Event: The Friday of Anger
Occupation: Student
Age: 18


Khaled Mohammed Al Sayed Mohammed Al Wakil

Khaled was in the final year of high school. A talented young man, he loved to participate as an actor for cultural palaces and school activities. He was chosen by the famous Egyptian actor Mohamed Sobhi to join the “City of Simbel” project for acting. He had an independent mind and was respected among his family.

Once he was joking with his father saying, “I will become president of the republic!” His father laughed asking, “How, our philosopher?” Khalid replied,“By a free and fair elections.” His father retorted, “But, we don’t have free and fair election.”

Khaled replied, “Tomorrow will have and Egypt will be the most beautiful and finest country in the world!”

His mother, Amal, recalls in an interview about the last days of her son:

“On Jan. 25th I fought with him because he wanted to participate in 25th January demonstrations. I didn’t want him to go, but he was determined since he had promised his friends.”

She warned him, “If I go out I will be angry at you.”

Khaled replied to her, “Tomorrow I will make it up with you.”

Khaled left home to participate in the demonstrations. He posted on all the details on Facebook.

The next day, Wednesday, January 26th, he came back to reconcile with his mother. She remembers his words clearly:

Khaled: “Oh mother, can you imagine being a mother of a martyr?”

She was shocked by his comment: “Why do you want to break my heart?”

He said, “Mother, this is the most beautiful thing in this world, then I can take you and my father to heaven.”

His mother swears that this dialogue took place between her and her son.

His mother continued to describe how her son wasin his last days: “Two days passed and I felt that my son was changing. He was saying strange words and all his actions were something related to spirituality.”

On Friday, January 28th, Khalid got up early to praye Fajr and sat to recited the Quran. He repeated Sūrat al-Kahf, the 18th chapter of the Quran several times. His mother jokingly asked him, “Someone is becoming really dedicated to his faith, what’s up Khaled?”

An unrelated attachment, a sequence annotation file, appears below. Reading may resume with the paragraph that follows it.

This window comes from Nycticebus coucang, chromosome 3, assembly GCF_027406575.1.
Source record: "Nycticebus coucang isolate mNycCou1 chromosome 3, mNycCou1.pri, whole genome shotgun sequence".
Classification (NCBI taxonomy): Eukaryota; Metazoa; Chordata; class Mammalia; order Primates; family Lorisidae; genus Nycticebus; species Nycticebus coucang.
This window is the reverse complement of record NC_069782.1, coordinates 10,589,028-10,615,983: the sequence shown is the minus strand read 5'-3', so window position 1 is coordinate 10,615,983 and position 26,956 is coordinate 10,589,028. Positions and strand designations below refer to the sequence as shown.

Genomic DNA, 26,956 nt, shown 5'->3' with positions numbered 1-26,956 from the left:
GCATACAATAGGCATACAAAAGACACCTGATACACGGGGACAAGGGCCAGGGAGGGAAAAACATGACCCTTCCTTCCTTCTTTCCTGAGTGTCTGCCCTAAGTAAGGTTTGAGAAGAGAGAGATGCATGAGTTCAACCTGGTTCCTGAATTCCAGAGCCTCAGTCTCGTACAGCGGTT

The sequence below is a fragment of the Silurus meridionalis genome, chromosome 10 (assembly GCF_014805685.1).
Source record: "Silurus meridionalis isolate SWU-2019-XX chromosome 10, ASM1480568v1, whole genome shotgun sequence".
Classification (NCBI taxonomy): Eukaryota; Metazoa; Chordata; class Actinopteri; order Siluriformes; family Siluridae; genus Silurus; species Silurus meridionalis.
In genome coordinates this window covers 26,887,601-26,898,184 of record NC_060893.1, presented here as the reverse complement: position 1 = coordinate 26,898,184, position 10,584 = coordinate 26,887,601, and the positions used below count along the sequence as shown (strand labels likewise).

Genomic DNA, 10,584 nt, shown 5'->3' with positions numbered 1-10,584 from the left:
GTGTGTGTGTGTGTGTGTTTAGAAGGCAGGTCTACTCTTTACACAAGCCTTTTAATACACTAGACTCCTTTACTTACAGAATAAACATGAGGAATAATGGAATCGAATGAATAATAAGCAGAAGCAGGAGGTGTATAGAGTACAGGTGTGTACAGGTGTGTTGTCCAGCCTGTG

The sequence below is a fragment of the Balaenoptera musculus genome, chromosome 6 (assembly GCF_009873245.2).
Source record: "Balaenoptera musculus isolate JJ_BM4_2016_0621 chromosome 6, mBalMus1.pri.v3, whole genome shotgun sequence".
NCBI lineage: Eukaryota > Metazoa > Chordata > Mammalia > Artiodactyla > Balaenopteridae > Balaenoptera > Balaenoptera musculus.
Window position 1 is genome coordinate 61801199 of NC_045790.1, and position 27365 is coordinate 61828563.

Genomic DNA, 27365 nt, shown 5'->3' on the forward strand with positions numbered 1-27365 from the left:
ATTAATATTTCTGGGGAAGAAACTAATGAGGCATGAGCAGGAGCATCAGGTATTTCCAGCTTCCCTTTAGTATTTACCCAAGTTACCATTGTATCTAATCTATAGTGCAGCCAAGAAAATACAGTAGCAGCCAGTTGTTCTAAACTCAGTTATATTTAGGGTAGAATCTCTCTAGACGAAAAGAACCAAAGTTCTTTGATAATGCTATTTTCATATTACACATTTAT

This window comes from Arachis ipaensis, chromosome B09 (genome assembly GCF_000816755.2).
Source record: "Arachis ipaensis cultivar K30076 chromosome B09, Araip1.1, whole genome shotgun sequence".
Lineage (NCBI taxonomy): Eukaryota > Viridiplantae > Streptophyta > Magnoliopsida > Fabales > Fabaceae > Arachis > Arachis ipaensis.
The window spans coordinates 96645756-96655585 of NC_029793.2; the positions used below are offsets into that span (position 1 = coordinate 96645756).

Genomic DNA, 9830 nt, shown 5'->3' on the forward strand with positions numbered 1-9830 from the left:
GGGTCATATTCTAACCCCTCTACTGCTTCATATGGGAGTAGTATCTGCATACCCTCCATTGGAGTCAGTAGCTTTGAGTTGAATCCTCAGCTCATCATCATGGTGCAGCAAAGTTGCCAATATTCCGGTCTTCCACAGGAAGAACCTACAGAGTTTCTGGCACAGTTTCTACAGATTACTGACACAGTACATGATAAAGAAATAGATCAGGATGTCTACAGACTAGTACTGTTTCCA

He answered, “Mother, Sūrat al-Kahf brings light to the grave of whoever reads it.”

He asked his mother to attend the demonstrations since he could not go without her permission.

She told him, “I’m afraid something will happen to you.”

Khaled replied, “If every mother would be afraid like you the country will not change. Do you like injustice, forgery of wil,l and corruption that has gone beyond its limits in Egypt?”

His mother said to him, ” Are you going to fix the world?”

Khaled said: “Who knows? I may. I have to join the demonstrations so my little brother of 12 knows what his rights are.”

His mother recalls that this conversation ended up with Khaled deciding not to join the demonstrations, but later, he told his mother that he would go to a friend who lives near Matria Square to bring some school notes. His mother agreed despite feeling that her son would get hurt.

Khaled’s father describes what happened next: “I knew that Al-Matria Square was surrounded by snipers on the roofs of buildings. According to eyewitnesses, when Khaled tried to reach his friend to give the school notes, he found his friend by a bullet to the foot. When he tried to help his friend he was shot in the heart from a high place, as witnesses testified, Khaled fell to the ground.

His friends tried to save his life and rushed him to Zitoun Hospital, where six doctors worked on Khaled. They didn’t manage to save him and the next day his father buried him in his clothes.

The life of Khaled’s family changed drastically—he was the hope of his parents. After the high school results came out, his mother contacted Khaled’s friends and congratulated them on their success. On Khaled’s birthday she went to his tomb, Quran in hand to pray for him.